Tag Archives: England

Tottenham Star Reveals How Manager Helped Fix Career By Limiting Drinking – Analysis

Kieran Trippier has revealed the role Sean Dyche had in improving his career.

The 28-year-old right-back played under Dyche at Turf Moor, where Spurs play this weekend.

Trippier then moved onto Spurs, where he has become one of the most consistent defenders in the country. He also starred at the World Cup, helping England to a semi-final against Croatia.

They lost that game despite Trippier scoring the opening goal of the game from a free-kick.

And Trippier has now admitted that the Burnley boss helped him limit his drinking — to the benefit of his career.

He told the Burnley Express: ‘He helped me a lot. I was still going out when I was younger – drinking – and I wasn’t looking after myself properly. He came in and sorted it all out.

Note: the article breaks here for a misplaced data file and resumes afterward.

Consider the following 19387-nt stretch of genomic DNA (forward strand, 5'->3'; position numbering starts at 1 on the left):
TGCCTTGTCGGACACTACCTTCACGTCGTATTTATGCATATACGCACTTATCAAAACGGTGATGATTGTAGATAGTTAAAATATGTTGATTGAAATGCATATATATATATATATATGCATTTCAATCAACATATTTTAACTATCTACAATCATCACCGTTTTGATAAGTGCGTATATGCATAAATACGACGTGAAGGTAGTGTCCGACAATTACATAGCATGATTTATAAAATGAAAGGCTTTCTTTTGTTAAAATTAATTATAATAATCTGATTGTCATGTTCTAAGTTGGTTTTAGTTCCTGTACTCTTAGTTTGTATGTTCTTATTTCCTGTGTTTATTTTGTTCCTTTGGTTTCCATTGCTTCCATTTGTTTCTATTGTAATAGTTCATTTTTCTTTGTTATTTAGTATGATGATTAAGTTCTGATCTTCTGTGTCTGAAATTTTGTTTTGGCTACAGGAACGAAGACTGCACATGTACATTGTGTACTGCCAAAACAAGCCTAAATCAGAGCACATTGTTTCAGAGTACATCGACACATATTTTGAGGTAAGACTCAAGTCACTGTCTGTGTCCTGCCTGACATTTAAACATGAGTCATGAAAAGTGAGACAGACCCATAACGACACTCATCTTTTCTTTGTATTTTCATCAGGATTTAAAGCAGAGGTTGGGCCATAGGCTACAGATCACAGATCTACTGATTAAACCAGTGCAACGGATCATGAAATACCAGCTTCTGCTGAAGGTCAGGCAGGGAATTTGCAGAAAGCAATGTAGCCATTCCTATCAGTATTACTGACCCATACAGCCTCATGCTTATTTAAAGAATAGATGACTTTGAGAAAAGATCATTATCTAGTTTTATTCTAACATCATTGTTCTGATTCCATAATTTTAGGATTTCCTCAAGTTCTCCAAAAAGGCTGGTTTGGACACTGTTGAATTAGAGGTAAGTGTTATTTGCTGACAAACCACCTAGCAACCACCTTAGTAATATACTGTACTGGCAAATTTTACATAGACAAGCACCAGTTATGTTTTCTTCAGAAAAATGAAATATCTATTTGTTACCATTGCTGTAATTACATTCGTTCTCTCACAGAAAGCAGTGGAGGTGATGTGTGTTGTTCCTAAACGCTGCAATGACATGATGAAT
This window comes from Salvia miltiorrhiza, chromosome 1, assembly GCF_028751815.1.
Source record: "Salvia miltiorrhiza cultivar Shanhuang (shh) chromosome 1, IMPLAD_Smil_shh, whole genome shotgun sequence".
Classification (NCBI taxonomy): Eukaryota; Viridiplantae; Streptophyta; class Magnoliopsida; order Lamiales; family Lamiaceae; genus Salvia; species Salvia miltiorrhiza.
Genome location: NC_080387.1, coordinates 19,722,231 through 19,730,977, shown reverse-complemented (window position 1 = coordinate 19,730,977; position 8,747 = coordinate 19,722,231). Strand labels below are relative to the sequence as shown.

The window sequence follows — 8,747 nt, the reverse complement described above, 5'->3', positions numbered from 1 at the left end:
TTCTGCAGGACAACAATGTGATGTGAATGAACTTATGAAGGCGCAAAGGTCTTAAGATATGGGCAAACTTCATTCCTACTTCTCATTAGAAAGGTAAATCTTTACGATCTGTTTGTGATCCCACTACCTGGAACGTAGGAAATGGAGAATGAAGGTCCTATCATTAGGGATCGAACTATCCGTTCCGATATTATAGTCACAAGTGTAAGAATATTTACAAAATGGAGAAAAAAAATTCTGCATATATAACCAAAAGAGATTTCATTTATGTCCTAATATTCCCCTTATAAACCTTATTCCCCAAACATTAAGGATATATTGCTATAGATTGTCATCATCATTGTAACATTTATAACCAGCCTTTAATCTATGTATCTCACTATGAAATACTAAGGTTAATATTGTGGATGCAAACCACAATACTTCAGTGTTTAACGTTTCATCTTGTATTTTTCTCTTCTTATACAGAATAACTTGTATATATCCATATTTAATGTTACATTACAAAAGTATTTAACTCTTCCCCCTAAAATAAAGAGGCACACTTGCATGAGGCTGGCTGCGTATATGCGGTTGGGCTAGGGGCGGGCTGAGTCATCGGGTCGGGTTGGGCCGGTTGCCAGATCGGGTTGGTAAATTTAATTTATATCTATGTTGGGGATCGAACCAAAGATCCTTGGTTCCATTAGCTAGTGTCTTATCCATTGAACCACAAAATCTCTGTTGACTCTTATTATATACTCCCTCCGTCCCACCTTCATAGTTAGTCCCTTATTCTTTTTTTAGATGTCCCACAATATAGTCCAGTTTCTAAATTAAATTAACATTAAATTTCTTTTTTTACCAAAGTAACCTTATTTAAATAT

‘We were close when I was at Burnley and I would love to play for him again one day. We usually talk once every two weeks, just to keep each other updated on things.

‘We’ve always stayed in contact, we’ve always had that kind of relationship. We’ve probably become even closer since I left.’


Dyche is a highly regarded manager within the game and his work with players like Trippier has been clear. So many have come through the door at Turf Moor and left as better players.

This is just another example of his man-management ability and why Burnley are lucky to have the gravel-voiced manager in situ.

The example also stretches to the likes of Tom Heaton, Nick Pope and other players at Burnley, who have gone from Premier League also-rans to full internationals under Dyche’s watch.

Euro 2012 - Article 1 Image

Euro 2012: Thoughts after Round One of Matches

Euro 2012 - Article 1 Image

The Major Thought: Andrei Arshavin